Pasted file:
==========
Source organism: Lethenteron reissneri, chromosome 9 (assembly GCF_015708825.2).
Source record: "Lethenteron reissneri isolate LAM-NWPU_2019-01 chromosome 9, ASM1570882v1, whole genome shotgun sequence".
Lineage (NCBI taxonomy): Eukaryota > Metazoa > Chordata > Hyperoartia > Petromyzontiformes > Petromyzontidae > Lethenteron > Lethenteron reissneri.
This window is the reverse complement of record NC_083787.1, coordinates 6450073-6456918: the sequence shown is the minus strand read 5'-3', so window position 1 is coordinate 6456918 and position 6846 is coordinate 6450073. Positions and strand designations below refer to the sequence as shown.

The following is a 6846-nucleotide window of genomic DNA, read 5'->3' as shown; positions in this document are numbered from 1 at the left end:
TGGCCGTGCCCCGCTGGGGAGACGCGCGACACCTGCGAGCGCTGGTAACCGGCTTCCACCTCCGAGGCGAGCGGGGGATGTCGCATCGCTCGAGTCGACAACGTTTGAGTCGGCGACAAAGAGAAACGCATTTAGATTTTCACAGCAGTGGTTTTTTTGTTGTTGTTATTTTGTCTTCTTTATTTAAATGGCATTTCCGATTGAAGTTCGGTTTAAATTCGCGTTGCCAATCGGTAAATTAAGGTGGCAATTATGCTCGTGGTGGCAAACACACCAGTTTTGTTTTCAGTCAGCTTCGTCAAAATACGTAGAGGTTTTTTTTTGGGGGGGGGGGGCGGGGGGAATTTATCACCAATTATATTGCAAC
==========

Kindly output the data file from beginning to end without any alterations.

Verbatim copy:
Source organism: Lethenteron reissneri, chromosome 9 (assembly GCF_015708825.2).
Source record: "Lethenteron reissneri isolate LAM-NWPU_2019-01 chromosome 9, ASM1570882v1, whole genome shotgun sequence".
Lineage (NCBI taxonomy): Eukaryota > Metazoa > Chordata > Hyperoartia > Petromyzontiformes > Petromyzontidae > Lethenteron > Lethenteron reissneri.
This window is the reverse complement of record NC_083787.1, coordinates 6450073-6456918: the sequence shown is the minus strand read 5'-3', so window position 1 is coordinate 6456918 and position 6846 is coordinate 6450073. Positions and strand designations below refer to the sequence as shown.

The following is a 6846-nucleotide window of genomic DNA, read 5'->3' as shown; positions in this document are numbered from 1 at the left end:
TGGCCGTGCCCCGCTGGGGAGACGCGCGACACCTGCGAGCGCTGGTAACCGGCTTCCACCTCCGAGGCGAGCGGGGGATGTCGCATCGCTCGAGTCGACAACGTTTGAGTCGGCGACAAAGAGAAACGCATTTAGATTTTCACAGCAGTGGTTTTTTTGTTGTTGTTATTTTGTCTTCTTTATTTAAATGGCATTTCCGATTGAAGTTCGGTTTAAATTCGCGTTGCCAATCGGTAAATTAAGGTGGCAATTATGCTCGTGGTGGCAAACACACCAGTTTTGTTTTCAGTCAGCTTCGTCAAAATACGTAGAGGTTTTTTTTTGGGGGGGGGGGGCGGGGGGAATTTATCACCAATTATATTGCAAC